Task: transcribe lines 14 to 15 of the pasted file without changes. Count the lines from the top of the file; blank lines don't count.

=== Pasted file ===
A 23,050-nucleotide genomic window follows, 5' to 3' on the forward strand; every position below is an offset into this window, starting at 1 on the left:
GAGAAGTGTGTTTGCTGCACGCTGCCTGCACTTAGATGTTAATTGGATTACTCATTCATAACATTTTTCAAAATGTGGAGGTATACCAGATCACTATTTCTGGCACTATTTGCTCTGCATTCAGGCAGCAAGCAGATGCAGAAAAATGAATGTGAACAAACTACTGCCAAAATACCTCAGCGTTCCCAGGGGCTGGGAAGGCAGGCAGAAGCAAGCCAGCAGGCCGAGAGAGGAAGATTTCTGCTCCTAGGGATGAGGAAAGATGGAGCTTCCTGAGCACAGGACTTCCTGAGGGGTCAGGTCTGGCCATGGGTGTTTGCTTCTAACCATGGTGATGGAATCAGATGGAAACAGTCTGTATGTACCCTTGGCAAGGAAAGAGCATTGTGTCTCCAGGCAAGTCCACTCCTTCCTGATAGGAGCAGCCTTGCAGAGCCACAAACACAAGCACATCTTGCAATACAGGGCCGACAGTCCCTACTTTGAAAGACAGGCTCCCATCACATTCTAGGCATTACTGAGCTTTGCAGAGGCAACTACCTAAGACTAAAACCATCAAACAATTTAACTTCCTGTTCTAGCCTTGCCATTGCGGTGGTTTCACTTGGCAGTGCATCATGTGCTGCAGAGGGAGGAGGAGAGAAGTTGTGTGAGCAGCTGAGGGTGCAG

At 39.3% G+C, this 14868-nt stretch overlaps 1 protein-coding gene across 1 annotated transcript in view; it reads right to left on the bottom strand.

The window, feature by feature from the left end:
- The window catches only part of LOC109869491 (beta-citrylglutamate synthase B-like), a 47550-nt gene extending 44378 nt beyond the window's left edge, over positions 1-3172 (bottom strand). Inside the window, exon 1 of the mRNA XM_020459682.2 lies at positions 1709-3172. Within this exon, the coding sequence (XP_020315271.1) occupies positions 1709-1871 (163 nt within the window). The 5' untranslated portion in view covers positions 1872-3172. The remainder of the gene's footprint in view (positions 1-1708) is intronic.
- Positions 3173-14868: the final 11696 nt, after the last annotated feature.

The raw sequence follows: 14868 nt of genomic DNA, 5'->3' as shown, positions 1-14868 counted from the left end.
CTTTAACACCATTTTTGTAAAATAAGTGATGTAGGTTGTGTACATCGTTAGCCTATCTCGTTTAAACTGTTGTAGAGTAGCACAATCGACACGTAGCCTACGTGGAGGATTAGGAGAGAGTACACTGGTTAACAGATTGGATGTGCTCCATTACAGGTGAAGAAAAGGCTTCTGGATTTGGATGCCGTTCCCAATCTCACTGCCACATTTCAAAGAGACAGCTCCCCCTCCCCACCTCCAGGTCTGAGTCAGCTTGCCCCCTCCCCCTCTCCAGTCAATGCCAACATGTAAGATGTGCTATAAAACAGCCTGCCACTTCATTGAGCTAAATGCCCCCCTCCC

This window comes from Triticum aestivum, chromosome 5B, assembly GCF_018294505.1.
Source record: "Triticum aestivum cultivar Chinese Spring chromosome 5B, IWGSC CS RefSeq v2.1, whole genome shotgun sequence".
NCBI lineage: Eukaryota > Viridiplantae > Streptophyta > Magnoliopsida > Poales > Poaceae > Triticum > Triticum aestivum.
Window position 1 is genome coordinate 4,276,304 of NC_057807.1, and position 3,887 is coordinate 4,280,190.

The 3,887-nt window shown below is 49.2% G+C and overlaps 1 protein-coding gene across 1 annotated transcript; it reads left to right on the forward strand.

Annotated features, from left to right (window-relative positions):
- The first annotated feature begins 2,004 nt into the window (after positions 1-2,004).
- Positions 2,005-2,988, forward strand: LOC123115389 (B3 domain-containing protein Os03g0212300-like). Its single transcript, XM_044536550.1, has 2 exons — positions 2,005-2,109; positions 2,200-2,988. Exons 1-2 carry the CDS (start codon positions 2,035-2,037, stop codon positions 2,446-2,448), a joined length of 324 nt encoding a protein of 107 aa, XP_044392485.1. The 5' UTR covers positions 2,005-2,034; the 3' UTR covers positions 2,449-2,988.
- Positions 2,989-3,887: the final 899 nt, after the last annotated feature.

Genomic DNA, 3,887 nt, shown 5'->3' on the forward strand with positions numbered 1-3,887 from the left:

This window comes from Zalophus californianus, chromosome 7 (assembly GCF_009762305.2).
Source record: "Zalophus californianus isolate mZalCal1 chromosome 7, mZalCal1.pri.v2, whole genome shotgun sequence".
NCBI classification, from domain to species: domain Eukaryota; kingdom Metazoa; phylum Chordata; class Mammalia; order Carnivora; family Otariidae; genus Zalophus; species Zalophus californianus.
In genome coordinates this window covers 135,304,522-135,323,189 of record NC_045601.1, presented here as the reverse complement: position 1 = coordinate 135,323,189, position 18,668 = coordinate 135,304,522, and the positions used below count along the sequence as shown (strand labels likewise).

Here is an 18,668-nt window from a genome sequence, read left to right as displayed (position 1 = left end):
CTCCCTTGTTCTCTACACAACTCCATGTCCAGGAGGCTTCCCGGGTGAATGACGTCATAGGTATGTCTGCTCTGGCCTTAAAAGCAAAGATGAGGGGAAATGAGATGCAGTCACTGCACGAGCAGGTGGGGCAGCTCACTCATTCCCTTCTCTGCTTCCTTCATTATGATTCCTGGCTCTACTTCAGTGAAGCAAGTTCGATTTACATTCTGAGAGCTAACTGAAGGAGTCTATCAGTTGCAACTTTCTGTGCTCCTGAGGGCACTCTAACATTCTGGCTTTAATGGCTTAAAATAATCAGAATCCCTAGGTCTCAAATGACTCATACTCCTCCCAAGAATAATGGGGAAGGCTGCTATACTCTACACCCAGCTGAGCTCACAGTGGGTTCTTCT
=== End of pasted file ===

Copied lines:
Annotated features, from left to right (window-relative positions):
- The first annotated feature begins 2,004 nt into the window (after positions 1-2,004).